Opening Market Commentary For 07-26-2012
Just like old times premarket euphoria was boosted up pushing the DOW up 115 points and the SP500 16 points at one point. The cause was that Spanish borrowing costs are back below 7% and the Hopium blubbering of European Central Bank President Mario Draghi of good things to come. At the US session opening the Euro was at 1.2293 and the USD plunged to 82.82. This helped trigger a number of bearish signals for our premium subscribers to consider.
The Durable Goods came in high at 1.6% while expecting 0.3%. However, that number changes with the reporting ‘Ex Transportation’ dropping a whopping -1.1% while expecting 0.1% over the last report of 0.8%. Other numbers average out as ‘not so good’ as seen in the chart below while some analyst say they are “Better than expected”. Medium importance report on US Pending Home Sales at 10 am came in lower than expected at 8.4% while expecting 12.1%. The prior reading was (again) revised to 14.7.
U.S. Jobless Claims drops 35,000 to 353,000 and Continuing Clams (July 14) falls to 3287K Vs. 3300K expected. Prior week revised to 3317k from 3314k.
The first column is what was reported this morning. The second is what economist expected and the third is the last reporting.
Reported at INO. (I just love it when adjectives like ‘sharp drop’ are used while describing a mediocre movement.)
“The strong upward momentum for the markets is partly due to a positive reaction to comments by European Central Bank President Mario Draghi, who promised to do what is need to support to beleaguered eurozone.
“Within our mandate, the ECB is ready to do whatever it takes to preserve the euro,” Draghi said at an investment conference in London. “And believe me, it will be enough.”
Positive sentiment has also been generated by some relatively upbeat economic data, including a report from the Labor Department showing a sharp drop in initial jobless claims.”
After the 10 am housing ‘Big Misses’ the market dropped from the morning highs in quick fashion. What is important is how the DaBoyz are going to handle the rest of the day.
The DOW at 10:15 is at 12903 up 227 or 1.78%.
The 500 is at 1358 up 20.77 or 1.55%.
The $RUT is at 778.60 up 9.26 or 1.20%.
SPY is at 136.05 up 2.09 or 1.56%.
The trend is up and the current bias is up.
WTI oil is at 90.21 trading between 88.10 and 90.45 and the bias is positive.
Brent crude is at 105.86 trading between 103.50 and 106.15 and the bias is positive.
Gold is up today at 1619 trading between 1601 and 1621 with a positive bias.
Dr. Copper is at 3.42 up from 3.36 earlier.
The USD tumbled from 83.84 in the premarket hours to 82.67 and recovered to 82.75. As it dove it covered the gap at 83.61 in a spectacular fashion.
The market euphoria doesn’t change some of the facts. Greece is still in trouble, as is Spain. Open Europe walks us through some of the key issues surrounding Spain in a note today:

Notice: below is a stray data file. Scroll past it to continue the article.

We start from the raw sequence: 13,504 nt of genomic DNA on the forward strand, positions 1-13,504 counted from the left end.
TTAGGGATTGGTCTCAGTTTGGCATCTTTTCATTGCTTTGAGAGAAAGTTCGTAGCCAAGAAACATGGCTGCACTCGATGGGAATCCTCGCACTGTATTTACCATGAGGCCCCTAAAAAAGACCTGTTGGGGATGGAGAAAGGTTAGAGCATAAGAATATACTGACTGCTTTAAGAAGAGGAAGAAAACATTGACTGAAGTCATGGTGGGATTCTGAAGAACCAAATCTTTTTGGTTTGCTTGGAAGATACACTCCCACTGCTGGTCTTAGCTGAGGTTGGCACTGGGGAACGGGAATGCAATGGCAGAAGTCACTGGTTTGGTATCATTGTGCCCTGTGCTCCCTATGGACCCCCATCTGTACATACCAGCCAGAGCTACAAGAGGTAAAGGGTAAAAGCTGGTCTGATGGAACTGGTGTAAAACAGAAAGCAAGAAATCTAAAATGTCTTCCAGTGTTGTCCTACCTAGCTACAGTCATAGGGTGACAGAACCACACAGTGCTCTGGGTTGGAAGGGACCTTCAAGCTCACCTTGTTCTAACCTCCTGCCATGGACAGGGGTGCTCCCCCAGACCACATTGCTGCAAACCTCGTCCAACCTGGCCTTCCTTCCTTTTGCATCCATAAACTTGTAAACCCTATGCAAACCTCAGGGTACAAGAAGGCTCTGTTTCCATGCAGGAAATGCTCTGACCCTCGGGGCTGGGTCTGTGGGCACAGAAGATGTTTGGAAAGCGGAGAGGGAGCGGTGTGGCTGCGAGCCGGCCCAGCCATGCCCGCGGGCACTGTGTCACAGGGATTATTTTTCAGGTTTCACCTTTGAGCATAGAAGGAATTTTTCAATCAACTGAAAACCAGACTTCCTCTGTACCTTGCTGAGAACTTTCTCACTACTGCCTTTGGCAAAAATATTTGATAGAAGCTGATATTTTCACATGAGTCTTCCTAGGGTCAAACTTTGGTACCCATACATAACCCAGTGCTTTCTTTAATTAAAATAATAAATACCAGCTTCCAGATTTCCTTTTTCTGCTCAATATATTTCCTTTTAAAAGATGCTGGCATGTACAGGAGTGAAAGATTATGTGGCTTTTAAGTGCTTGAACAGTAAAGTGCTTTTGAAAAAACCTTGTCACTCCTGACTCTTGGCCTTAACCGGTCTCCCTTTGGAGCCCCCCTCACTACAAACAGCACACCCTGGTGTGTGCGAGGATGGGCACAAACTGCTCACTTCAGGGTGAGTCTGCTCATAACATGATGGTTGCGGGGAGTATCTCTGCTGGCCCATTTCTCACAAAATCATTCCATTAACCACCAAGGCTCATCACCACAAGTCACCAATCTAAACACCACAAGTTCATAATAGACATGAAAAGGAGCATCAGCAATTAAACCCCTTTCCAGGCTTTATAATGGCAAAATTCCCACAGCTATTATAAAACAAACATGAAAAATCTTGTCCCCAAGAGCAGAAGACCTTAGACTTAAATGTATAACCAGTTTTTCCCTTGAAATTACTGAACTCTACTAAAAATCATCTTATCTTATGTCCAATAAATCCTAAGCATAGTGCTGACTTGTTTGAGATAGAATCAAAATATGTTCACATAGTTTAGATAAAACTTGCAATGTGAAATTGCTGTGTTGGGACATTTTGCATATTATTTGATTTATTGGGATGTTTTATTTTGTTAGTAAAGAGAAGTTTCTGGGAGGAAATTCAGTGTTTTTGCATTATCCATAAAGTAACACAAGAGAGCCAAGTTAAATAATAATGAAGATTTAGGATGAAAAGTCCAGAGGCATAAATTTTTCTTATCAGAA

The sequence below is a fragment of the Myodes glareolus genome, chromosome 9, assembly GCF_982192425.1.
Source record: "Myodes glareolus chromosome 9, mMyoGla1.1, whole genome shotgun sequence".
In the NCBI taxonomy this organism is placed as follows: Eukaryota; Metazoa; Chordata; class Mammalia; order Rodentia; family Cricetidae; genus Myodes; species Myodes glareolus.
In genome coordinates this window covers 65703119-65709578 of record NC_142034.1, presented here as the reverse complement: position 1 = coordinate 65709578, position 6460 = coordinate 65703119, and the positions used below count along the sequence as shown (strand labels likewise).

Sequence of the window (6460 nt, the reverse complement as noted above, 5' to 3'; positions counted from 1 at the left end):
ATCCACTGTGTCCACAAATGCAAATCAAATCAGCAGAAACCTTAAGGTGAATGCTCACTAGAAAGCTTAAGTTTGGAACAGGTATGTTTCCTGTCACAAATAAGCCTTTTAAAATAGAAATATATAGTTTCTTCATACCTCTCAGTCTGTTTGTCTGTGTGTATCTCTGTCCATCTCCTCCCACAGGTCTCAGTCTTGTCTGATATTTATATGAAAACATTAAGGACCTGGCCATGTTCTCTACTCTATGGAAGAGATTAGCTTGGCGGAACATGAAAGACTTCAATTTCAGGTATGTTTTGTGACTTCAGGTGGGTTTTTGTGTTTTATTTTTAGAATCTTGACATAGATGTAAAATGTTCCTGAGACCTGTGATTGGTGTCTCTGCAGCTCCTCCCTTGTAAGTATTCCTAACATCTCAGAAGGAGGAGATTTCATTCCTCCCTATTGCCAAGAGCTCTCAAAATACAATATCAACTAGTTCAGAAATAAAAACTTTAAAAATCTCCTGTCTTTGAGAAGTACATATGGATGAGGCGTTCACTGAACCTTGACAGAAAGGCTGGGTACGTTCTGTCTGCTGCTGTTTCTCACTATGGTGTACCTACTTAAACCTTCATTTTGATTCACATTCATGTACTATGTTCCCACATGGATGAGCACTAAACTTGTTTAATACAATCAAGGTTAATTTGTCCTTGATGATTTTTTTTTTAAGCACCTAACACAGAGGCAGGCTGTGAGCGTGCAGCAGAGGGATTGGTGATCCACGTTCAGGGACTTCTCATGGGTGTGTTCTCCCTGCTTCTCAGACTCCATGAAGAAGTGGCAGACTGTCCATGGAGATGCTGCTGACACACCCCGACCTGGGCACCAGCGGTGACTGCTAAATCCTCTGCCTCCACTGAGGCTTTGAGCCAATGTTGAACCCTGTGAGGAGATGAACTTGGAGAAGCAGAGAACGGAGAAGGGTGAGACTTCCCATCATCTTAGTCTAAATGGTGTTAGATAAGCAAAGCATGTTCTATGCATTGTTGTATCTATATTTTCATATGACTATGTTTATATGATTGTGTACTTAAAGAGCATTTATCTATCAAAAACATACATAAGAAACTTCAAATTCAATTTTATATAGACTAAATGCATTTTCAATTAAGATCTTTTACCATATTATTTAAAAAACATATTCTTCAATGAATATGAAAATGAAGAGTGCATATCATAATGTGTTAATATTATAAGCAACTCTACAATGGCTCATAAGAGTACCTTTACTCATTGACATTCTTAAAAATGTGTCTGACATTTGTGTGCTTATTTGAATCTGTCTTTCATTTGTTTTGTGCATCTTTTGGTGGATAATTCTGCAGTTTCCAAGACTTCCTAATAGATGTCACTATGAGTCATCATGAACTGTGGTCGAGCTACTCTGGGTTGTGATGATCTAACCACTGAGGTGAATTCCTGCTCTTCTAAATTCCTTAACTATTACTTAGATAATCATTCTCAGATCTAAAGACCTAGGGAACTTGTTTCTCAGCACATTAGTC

• Between now and mid-2015, Spain’s funding needs stand at €542bn, with its banks needing a cash injection of an additional €100bn. This compares to the combined lending power of the EFSF and the ESM, which will only reach €500bn in mid-2014.
• If Spanish regions continue to rely on the central government to finance them, this could add another €20bn to Spain’s funding needs – a relatively small amount equivalent to around 2% of Spanish GDP. The main concern with the regions is the continuing damage to confidence caused by Madrid not being able to rein in spending and exert political control.
• Of the 17 regions, Open Europe estimates that seven have unattainable deficit reduction targets this year, as they are expected to make cuts worth over 2.5% of their GDP. Some of the larger regions have significant amounts of debt to roll over this year. Catalonia, for instance, must refinance over €5.7bn in maturing debt before the end of the year.”
“As panties are being thrown at the feet of Mario Draghi all around Europe, and his comments are being heralded as ‘confirmation’ of Nowotny’s restatement of absolutely nothing yesterday, we thought some context would be useful before we all cheer that all is well.
Spanish and Italian 10Y bond spreads are still notably wider than the pre-EU-Summit ‘panic’ levels and dramatically wider than the post-EU-Summit best levels.
Spain 2s10s, having flattened from 220bps to 60bps in a week has squeezed back up to 128bps as we can only imagine the bath-salting that caused a few people.
The point is that this kneejerk reaction in an incredibly illiquid market at the front-end of the Spanish curve is nothing to rest your hat on yet. In fact, if there are more hints dropped of ECB restarting SMP then we suspect European asset managers will run to sell down their Spanish bonds to try and front-run the subordination this implies at the inevitable restructuring (as game-theoretically they know everyone else will also do the same).”
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Written by Gary